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Saturday, January 22, 2011

Yukon to get RCMP oversight council for public complaints, Taser use

According to a friend who sent this report to me: "Beware! this is hardly a step forward. The way this worked for years in Alberta was that if there was a hot potato issue where people kept complaining to a Minister, they appointed a committee of party faithful who acted as a barrier for the MInister, since all citizens were instructed that the only avenue of approach was the committee, which had no power whatever but could stonewall for a couple of years. And the noble committe-spawning MInister looked flawless."

January 21, 2011
By Justine Davidson, The First Perspective

WHITEHORSE A territorial police council will be formed in the coming months for oversight of the RCMP, in the wake of a sweeping review of the territory's police force.

Justice Minister Marian Horne has committed to enacting the first of 33 recommendations to come from the review, saying she will ``definitely'' create the police council.

The council will likely participate in the selection of the Yukon division's commanding officer, and have access to reports on issues such as public complaints against the RCMP and the use of shock weapons such as Tasers.

The council will not, however, be an arm's-length body with powers of investigation, inquest or prosecution. Its members will report to the minister and can make recommendations, but not binding decisions or orders, Horne said.

The council will be made up of the deputy minister of justice, who will head the group, and six members appointed by the minister, three of whom will be nominated by First Nations.

Horne said the council should be set up within a couple of months.

The oversight body was a key recommendation in the report released last week. The territorial government already announced that the RCMP holding cells will be replaced with a secure assessment centre.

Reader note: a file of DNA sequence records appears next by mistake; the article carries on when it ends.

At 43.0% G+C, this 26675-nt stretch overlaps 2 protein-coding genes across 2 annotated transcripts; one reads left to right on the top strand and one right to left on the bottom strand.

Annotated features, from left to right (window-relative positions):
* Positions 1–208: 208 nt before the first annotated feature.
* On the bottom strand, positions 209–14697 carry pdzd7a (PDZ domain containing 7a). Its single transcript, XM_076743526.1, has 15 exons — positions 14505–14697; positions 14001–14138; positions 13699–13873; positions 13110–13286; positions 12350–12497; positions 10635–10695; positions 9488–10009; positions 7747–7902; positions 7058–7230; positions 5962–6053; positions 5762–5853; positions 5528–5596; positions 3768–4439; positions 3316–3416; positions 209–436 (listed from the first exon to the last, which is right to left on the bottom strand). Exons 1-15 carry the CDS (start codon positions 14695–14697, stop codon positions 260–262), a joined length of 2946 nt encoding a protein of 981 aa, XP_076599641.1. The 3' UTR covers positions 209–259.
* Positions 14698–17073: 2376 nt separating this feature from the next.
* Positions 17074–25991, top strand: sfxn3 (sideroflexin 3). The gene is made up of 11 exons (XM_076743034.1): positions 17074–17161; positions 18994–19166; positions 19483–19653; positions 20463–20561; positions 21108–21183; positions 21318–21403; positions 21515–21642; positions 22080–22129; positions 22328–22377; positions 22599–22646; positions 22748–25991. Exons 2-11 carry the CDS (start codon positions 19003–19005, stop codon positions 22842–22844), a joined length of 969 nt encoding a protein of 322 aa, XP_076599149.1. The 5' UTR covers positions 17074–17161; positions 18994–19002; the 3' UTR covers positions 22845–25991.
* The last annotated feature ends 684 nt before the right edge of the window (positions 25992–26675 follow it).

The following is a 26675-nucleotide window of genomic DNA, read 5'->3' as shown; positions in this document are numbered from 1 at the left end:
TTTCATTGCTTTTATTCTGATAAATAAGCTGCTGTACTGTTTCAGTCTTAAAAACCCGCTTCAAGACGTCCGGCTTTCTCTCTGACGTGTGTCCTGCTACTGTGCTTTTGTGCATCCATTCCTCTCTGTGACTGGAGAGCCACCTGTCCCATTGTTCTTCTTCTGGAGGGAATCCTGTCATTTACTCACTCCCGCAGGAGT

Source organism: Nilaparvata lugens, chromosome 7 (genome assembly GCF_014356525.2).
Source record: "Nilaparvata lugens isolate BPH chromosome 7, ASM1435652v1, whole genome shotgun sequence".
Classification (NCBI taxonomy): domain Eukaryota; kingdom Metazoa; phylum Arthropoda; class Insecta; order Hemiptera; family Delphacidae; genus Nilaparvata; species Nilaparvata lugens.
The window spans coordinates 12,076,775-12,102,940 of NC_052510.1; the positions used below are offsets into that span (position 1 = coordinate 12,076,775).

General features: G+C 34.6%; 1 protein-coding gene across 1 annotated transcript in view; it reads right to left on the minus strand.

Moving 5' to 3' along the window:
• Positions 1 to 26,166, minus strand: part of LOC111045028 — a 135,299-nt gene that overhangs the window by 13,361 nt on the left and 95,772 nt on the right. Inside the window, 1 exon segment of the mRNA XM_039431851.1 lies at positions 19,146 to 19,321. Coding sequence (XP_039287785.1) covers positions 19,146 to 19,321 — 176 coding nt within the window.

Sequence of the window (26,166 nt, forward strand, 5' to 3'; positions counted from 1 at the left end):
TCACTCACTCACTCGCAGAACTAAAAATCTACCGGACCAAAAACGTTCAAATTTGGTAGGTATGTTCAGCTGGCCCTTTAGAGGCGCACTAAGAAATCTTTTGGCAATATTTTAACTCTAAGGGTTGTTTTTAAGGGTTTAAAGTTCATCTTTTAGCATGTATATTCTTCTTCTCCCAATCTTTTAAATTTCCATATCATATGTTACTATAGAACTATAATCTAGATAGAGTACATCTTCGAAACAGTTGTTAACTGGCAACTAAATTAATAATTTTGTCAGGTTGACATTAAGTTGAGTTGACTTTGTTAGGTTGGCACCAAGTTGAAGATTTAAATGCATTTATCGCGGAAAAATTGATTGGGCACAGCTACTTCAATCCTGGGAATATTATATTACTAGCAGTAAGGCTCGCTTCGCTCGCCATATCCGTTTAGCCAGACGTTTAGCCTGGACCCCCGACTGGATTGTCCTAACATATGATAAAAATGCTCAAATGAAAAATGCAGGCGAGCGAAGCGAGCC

With a full-time medical staff, the new facility aims to prevent tragedies such as the 2008 death of Raymond Silverfox, who died after spending 13 hours in the drunk tank, vomiting almost constantly but never receiving any help.

The assessment centre will be attached to the a new jail currently under construction. Both the jail and the holding facility are scheduled to open in the spring of 2012.

One suggestion made by Chief Supt. Peter Clark following the Silverfox affair, but not included in the review, was that the minister incorporate into the territorial policing agreement the power for the minister to dismiss officers if they lose the public's trust. A number of Canadian municipalities with policing agreements have such clauses, but Horne said it is not under consideration.

``We're more concerned with the review and going forward with the recommendations in the review,'' she said.

In report also recommends the establishment of a complaints co-ordinator, who would help walk people through the complaints process and that the Yukon call in a civilian investigation agency _ not another police force _ whenever a police officer is under investigation.

For their part, officers have said they need more government services in rural communities, where the police often fill the role of court sheriff, social worker, dog catcher and more, in addition to their police work.

``So the RCMP steps up, and we are glad to step up,'' Clark said, but often those different roles compromise the officers' professional boundaries.

Officers shouldn't be the ones with the keys to the courthouse, for instance, Clark said, nor should they be the ones to take children into custody on behalf of the territorial children's and family services branch.

``It creates tensions and confusion,'' he said.

``I am not aware of any underfunding in any of our communities,'' Horne said when asked if rural officers can expect more support ``If it were so, we would be funding. We are not underfunded in our communities or our justice department.''

Stu Whitley, the deputy minister of Health and Social Services, told a news conference last week his department will be looking at how they can better support the RCMP's work outside Whitehorse.

The RCMP may also see major changes in the way officers are recruited and trained to work in the North. Many First Nations communities say the officers who serve them need to learn about their history and their culture when they arrive. (Whitehorse Star)

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